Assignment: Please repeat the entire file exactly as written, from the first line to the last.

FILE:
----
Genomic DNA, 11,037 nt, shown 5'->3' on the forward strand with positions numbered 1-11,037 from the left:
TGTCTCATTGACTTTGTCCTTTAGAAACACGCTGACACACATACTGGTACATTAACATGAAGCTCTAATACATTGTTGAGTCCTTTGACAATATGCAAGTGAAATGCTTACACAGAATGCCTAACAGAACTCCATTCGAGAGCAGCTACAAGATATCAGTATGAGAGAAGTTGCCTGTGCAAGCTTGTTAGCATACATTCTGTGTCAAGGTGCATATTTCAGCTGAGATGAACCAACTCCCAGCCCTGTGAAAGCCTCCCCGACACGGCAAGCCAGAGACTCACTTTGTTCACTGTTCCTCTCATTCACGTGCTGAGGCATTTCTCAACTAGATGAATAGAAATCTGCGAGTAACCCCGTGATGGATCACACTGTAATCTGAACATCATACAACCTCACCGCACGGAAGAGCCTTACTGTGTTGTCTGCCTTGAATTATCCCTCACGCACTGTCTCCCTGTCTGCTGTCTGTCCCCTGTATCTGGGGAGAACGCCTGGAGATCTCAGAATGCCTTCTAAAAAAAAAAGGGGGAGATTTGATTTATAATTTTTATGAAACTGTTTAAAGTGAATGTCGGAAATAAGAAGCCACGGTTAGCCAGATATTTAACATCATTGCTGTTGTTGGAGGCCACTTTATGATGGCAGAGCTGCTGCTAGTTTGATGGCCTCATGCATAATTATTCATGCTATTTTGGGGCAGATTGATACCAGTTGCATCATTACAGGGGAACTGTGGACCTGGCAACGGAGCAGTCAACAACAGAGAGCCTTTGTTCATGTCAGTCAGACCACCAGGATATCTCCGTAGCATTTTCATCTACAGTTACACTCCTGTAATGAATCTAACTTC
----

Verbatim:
Genomic DNA, 11,037 nt, shown 5'->3' on the forward strand with positions numbered 1-11,037 from the left:
TGTCTCATTGACTTTGTCCTTTAGAAACACGCTGACACACATACTGGTACATTAACATGAAGCTCTAATACATTGTTGAGTCCTTTGACAATATGCAAGTGAAATGCTTACACAGAATGCCTAACAGAACTCCATTCGAGAGCAGCTACAAGATATCAGTATGAGAGAAGTTGCCTGTGCAAGCTTGTTAGCATACATTCTGTGTCAAGGTGCATATTTCAGCTGAGATGAACCAACTCCCAGCCCTGTGAAAGCCTCCCCGACACGGCAAGCCAGAGACTCACTTTGTTCACTGTTCCTCTCATTCACGTGCTGAGGCATTTCTCAACTAGATGAATAGAAATCTGCGAGTAACCCCGTGATGGATCACACTGTAATCTGAACATCATACAACCTCACCGCACGGAAGAGCCTTACTGTGTTGTCTGCCTTGAATTATCCCTCACGCACTGTCTCCCTGTCTGCTGTCTGTCCCCTGTATCTGGGGAGAACGCCTGGAGATCTCAGAATGCCTTCTAAAAAAAAAAGGGGGAGATTTGATTTATAATTTTTATGAAACTGTTTAAAGTGAATGTCGGAAATAAGAAGCCACGGTTAGCCAGATATTTAACATCATTGCTGTTGTTGGAGGCCACTTTATGATGGCAGAGCTGCTGCTAGTTTGATGGCCTCATGCATAATTATTCATGCTATTTTGGGGCAGATTGATACCAGTTGCATCATTACAGGGGAACTGTGGACCTGGCAACGGAGCAGTCAACAACAGAGAGCCTTTGTTCATGTCAGTCAGACCACCAGGATATCTCCGTAGCATTTTCATCTACAGTTACACTCCTGTAATGAATCTAACTTC